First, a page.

Perfusion process mitigates intracellular BisAb aggregate formation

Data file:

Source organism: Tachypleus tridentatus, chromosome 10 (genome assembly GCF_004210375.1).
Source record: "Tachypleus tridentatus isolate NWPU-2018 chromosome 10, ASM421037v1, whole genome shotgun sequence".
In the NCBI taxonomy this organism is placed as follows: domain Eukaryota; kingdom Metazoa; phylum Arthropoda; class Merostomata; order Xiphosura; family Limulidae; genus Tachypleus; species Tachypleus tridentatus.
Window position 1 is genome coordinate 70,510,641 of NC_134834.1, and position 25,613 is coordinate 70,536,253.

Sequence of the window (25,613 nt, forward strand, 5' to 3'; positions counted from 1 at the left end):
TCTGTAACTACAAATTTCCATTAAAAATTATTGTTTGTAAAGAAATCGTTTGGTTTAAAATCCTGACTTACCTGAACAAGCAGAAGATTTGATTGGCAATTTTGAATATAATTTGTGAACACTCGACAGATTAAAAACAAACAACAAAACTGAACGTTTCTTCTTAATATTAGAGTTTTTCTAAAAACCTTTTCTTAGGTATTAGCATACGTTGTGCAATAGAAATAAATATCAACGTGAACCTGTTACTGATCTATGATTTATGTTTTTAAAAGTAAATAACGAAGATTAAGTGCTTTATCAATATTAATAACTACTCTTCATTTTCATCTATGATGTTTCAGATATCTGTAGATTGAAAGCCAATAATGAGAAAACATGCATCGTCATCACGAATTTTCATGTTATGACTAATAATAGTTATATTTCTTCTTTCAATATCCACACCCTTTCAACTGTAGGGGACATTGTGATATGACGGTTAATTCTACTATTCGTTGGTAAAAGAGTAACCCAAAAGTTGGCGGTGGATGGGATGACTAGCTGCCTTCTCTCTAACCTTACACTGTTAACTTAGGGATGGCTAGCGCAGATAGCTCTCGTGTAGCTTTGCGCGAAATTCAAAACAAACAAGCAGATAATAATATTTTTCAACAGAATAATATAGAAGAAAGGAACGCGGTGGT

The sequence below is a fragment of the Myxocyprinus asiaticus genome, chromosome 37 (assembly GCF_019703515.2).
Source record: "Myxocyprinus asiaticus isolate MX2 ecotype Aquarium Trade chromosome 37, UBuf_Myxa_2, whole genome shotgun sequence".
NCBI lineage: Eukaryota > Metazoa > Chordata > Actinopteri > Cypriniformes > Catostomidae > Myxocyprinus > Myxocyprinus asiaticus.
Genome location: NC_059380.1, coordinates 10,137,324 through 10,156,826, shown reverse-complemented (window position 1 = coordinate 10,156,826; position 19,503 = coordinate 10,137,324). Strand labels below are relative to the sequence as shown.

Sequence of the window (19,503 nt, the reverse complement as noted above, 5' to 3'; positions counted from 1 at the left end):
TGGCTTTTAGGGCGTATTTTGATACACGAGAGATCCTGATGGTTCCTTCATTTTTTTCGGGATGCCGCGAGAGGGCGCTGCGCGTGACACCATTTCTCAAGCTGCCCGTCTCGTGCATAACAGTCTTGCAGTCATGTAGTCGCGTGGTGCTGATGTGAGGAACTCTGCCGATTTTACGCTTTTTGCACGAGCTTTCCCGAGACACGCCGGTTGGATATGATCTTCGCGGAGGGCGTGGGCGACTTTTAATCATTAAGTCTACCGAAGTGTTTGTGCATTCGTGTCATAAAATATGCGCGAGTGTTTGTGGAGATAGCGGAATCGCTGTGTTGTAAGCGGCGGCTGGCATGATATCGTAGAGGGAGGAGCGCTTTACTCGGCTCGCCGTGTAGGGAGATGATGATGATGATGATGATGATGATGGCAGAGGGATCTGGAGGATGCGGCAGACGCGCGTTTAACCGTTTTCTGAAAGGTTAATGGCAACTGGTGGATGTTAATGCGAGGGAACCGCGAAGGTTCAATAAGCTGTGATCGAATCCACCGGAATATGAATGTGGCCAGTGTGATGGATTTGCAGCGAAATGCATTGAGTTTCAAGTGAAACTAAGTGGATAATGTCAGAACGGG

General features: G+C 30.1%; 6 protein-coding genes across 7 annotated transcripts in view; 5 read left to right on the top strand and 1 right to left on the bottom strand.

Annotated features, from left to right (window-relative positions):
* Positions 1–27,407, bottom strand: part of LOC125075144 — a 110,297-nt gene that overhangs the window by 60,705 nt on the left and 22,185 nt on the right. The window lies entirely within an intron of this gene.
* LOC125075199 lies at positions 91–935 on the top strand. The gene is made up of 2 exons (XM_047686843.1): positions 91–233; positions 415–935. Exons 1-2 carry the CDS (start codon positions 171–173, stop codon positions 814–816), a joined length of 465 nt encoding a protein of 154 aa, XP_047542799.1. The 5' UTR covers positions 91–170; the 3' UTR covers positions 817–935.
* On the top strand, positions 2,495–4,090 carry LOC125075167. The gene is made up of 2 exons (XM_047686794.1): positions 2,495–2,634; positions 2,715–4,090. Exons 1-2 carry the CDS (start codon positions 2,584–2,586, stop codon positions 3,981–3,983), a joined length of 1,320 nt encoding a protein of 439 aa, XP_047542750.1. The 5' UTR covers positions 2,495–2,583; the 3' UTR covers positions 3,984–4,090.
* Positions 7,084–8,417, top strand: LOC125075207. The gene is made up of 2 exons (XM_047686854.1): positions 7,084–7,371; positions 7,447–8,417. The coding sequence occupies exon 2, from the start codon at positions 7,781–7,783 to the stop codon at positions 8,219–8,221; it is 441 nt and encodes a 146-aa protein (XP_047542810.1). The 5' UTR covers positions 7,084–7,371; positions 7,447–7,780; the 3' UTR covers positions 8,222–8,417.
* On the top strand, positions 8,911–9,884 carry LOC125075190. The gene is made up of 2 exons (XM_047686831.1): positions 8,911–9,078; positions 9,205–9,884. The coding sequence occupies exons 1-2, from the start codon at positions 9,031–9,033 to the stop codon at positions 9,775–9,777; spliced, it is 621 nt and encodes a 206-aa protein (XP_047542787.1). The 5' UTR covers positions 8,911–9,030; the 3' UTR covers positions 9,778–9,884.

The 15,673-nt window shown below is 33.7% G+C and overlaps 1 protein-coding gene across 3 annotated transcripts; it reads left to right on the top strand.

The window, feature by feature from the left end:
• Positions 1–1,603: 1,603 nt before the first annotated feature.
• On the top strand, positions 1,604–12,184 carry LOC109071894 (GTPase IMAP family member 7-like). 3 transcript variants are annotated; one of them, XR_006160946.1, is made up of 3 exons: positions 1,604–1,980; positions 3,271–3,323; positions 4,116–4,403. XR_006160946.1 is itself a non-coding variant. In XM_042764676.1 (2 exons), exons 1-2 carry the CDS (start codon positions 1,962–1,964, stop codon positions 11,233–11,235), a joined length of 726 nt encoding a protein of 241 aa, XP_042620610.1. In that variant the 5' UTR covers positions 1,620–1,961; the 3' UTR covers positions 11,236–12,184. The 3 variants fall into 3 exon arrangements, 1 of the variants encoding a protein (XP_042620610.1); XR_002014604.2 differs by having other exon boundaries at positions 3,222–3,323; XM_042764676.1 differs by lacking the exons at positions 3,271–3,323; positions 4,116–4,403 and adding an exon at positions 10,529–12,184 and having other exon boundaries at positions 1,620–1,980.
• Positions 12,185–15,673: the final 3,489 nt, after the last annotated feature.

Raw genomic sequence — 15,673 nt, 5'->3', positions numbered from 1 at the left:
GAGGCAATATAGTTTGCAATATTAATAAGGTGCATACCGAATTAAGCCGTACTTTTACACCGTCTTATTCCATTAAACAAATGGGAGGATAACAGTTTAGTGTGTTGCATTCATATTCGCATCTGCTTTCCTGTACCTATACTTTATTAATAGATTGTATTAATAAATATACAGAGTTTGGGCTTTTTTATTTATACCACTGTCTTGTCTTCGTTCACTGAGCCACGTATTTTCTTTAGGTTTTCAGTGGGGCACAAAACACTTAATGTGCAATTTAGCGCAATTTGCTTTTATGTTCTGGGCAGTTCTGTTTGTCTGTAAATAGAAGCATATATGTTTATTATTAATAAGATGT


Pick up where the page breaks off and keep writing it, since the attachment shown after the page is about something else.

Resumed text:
Previously, perfusion has been shown to decrease product aggregates levels8. Thus, both extracellular (culture media supernatant) and intracellular (cell pellets) product aggregates were analyzed starting on day 6 of production. Throughout the culture process, aggregate levels were significantly higher in the fed-batch process compared to the perfusion process (Fig. 2A, left panel). In fed-batch bioreactors, extracellular aggregates for days 6 and 15 were 31.4 ± 0.7% and 35.3 ± 1.6% respectively (Fig. 2A, left panel). In comparison, extracellular aggregates in perfusion bioreactors on days 6 and 15 were 26.3 ± 0.3% and 31.2 ± 1.1% respectively. Extracellular aggregate levels in both cell culture processes increased during the exponential growth phase of the culture. However, the aggregate levels remained elevated in the fed-batch process during the stationary phase while aggregate levels decreased in the perfusion process. We also determined the effect of the culture medium on extracellular BisAb aggregate formation (Supplementary Fig. S1). Our data demonstrate that the culture medium had no significant effect on extracellular BisAb aggregate formation in both fed-batch and perfusion processes for 2 and 4 days after collection. Additionally, we also determined relative changes in extracellular aggregate levels using capillary western blot analysis (Fig. 2A, right panel). Under the non-reducing condition we found that aggregate levels were relatively higher in the fed-batch process compared to the perfusion process between day 6 and day 16. The reducing condition demonstrated that mispairing of disulfide bonds lead to bisAb aggregate formation as only free HC are detected post the reduction of disulfide bonds. Next, we analyzed the relative changes in intracellular accumulation of the BisAb IgG by western blot analysis under non-reducing and reducing conditions to determine the effects of perfusion on intracellular aggregate accumulation (Fig. 2B). The non-reducing western blot demonstrated that intracellular aggregate accumulation increased dramatically from day 6 to day 16 in fed-batch bioreactors whereas, only a minimal increase was observed in intracellular aggregate accumulation in perfusion bioreactors. The reducing western blot illustrated that BisAb aggregates are formed intracellularly due to mis-paired disulfide bonds, as only free HC is detected under reducing western blot (Fig. 2B). Additionally, the HC was well expressed in both processes, although at a comparatively lower level in perfusion bioreactors than fed-batch bioreactors. Together, these findings demonstrate that BisAb aggregates are formed due to mis-paired disulfide bonds, are formed intracellularly and are secreted. This observation is in accordance with studies reported previously10. Moreover, compared to the fed-batch process, the perfusion process demonstrated lower intracellular aggregate formation resulting in lower product aggregates in the supernatant.